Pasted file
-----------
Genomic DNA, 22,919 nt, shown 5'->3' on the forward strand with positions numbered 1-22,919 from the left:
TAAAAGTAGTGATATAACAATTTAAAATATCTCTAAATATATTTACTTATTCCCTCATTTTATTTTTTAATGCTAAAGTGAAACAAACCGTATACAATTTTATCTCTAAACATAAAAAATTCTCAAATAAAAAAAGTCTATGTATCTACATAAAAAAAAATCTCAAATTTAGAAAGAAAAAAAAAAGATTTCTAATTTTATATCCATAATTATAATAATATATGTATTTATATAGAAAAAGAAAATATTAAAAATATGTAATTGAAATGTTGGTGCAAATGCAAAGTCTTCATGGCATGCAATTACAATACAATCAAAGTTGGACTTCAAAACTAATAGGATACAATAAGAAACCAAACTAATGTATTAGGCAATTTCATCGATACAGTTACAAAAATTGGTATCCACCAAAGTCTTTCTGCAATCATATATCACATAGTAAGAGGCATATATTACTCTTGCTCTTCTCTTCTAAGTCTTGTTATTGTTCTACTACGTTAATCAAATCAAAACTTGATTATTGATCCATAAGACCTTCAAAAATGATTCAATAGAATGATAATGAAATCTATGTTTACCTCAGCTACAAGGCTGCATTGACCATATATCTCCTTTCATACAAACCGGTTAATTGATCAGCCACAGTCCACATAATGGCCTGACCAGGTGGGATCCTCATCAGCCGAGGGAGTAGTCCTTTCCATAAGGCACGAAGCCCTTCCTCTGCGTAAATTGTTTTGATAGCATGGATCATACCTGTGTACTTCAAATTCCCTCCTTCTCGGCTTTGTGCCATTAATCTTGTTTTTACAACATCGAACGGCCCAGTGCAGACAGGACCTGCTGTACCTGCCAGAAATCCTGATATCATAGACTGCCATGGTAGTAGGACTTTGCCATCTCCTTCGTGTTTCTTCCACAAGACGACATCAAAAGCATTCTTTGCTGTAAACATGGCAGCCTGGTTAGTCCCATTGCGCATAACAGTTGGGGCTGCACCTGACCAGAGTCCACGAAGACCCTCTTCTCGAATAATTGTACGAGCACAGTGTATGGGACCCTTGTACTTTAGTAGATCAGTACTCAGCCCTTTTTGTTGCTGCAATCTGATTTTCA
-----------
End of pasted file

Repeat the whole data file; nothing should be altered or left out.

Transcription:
Genomic DNA, 22,919 nt, shown 5'->3' on the forward strand with positions numbered 1-22,919 from the left:
TAAAAGTAGTGATATAACAATTTAAAATATCTCTAAATATATTTACTTATTCCCTCATTTTATTTTTTAATGCTAAAGTGAAACAAACCGTATACAATTTTATCTCTAAACATAAAAAATTCTCAAATAAAAAAAGTCTATGTATCTACATAAAAAAAAATCTCAAATTTAGAAAGAAAAAAAAAAGATTTCTAATTTTATATCCATAATTATAATAATATATGTATTTATATAGAAAAAGAAAATATTAAAAATATGTAATTGAAATGTTGGTGCAAATGCAAAGTCTTCATGGCATGCAATTACAATACAATCAAAGTTGGACTTCAAAACTAATAGGATACAATAAGAAACCAAACTAATGTATTAGGCAATTTCATCGATACAGTTACAAAAATTGGTATCCACCAAAGTCTTTCTGCAATCATATATCACATAGTAAGAGGCATATATTACTCTTGCTCTTCTCTTCTAAGTCTTGTTATTGTTCTACTACGTTAATCAAATCAAAACTTGATTATTGATCCATAAGACCTTCAAAAATGATTCAATAGAATGATAATGAAATCTATGTTTACCTCAGCTACAAGGCTGCATTGACCATATATCTCCTTTCATACAAACCGGTTAATTGATCAGCCACAGTCCACATAATGGCCTGACCAGGTGGGATCCTCATCAGCCGAGGGAGTAGTCCTTTCCATAAGGCACGAAGCCCTTCCTCTGCGTAAATTGTTTTGATAGCATGGATCATACCTGTGTACTTCAAATTCCCTCCTTCTCGGCTTTGTGCCATTAATCTTGTTTTTACAACATCGAACGGCCCAGTGCAGACAGGACCTGCTGTACCTGCCAGAAATCCTGATATCATAGACTGCCATGGTAGTAGGACTTTGCCATCTCCTTCGTGTTTCTTCCACAAGACGACATCAAAAGCATTCTTTGCTGTAAACATGGCAGCCTGGTTAGTCCCATTGCGCATAACAGTTGGGGCTGCACCTGACCAGAGTCCACGAAGACCCTCTTCTCGAATAATTGTACGAGCACAGTGTATGGGACCCTTGTACTTTAGTAGATCAGTACTCAGCCCTTTTTGTTGCTGCAATCTGATTTTCA